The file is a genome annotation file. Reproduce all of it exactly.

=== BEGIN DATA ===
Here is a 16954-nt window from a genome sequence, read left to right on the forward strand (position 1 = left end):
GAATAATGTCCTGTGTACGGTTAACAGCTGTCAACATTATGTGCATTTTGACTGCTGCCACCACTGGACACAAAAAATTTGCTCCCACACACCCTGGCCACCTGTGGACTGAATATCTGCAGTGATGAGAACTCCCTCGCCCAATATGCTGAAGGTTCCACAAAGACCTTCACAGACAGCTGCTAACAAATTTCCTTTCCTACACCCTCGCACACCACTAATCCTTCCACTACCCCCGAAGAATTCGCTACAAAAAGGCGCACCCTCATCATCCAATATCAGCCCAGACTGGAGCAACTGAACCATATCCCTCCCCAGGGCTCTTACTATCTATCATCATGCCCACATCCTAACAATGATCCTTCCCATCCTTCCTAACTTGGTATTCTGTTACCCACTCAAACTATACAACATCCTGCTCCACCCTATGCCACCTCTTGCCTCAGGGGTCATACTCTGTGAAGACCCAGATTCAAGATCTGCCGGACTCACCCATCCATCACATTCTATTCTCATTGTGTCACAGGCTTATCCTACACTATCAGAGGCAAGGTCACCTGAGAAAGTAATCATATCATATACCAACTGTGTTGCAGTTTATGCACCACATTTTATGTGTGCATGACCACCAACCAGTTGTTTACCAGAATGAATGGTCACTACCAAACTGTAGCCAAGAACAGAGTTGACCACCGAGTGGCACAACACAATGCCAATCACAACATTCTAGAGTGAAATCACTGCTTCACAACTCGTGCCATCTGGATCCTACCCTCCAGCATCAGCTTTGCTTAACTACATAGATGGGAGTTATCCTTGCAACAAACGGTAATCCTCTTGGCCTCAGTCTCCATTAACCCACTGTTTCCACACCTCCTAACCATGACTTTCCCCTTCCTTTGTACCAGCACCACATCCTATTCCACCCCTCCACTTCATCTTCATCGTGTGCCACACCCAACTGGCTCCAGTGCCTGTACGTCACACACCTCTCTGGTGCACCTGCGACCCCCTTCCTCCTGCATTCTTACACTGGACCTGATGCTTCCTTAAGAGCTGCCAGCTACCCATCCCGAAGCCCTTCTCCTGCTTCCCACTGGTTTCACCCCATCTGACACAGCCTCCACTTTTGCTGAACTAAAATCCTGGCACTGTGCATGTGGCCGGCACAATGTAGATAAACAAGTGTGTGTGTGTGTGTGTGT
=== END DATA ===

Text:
Here is a 16954-nt window from a genome sequence, read left to right on the forward strand (position 1 = left end):
GAATAATGTCCTGTGTACGGTTAACAGCTGTCAACATTATGTGCATTTTGACTGCTGCCACCACTGGACACAAAAAATTTGCTCCCACACACCCTGGCCACCTGTGGACTGAATATCTGCAGTGATGAGAACTCCCTCGCCCAATATGCTGAAGGTTCCACAAAGACCTTCACAGACAGCTGCTAACAAATTTCCTTTCCTACACCCTCGCACACCACTAATCCTTCCACTACCCCCGAAGAATTCGCTACAAAAAGGCGCACCCTCATCATCCAATATCAGCCCAGACTGGAGCAACTGAACCATATCCCTCCCCAGGGCTCTTACTATCTATCATCATGCCCACATCCTAACAATGATCCTTCCCATCCTTCCTAACTTGGTATTCTGTTACCCACTCAAACTATACAACATCCTGCTCCACCCTATGCCACCTCTTGCCTCAGGGGTCATACTCTGTGAAGACCCAGATTCAAGATCTGCCGGACTCACCCATCCATCACATTCTATTCTCATTGTGTCACAGGCTTATCCTACACTATCAGAGGCAAGGTCACCTGAGAAAGTAATCATATCATATACCAACTGTGTTGCAGTTTATGCACCACATTTTATGTGTGCATGACCACCAACCAGTTGTTTACCAGAATGAATGGTCACTACCAAACTGTAGCCAAGAACAGAGTTGACCACCGAGTGGCACAACACAATGCCAATCACAACATTCTAGAGTGAAATCACTGCTTCACAACTCGTGCCATCTGGATCCTACCCTCCAGCATCAGCTTTGCTTAACTACATAGATGGGAGTTATCCTTGCAACAAACGGTAATCCTCTTGGCCTCAGTCTCCATTAACCCACTGTTTCCACACCTCCTAACCATGACTTTCCCCTTCCTTTGTACCAGCACCACATCCTATTCCACCCCTCCACTTCATCTTCATCGTGTGCCACACCCAACTGGCTCCAGTGCCTGTACGTCACACACCTCTCTGGTGCACCTGCGACCCCCTTCCTCCTGCATTCTTACACTGGACCTGATGCTTCCTTAAGAGCTGCCAGCTACCCATCCCGAAGCCCTTCTCCTGCTTCCCACTGGTTTCACCCCATCTGACACAGCCTCCACTTTTGCTGAACTAAAATCCTGGCACTGTGCATGTGGCCGGCACAATGTAGATAAACAAGTGTGTGTGTGTGTGTGTGT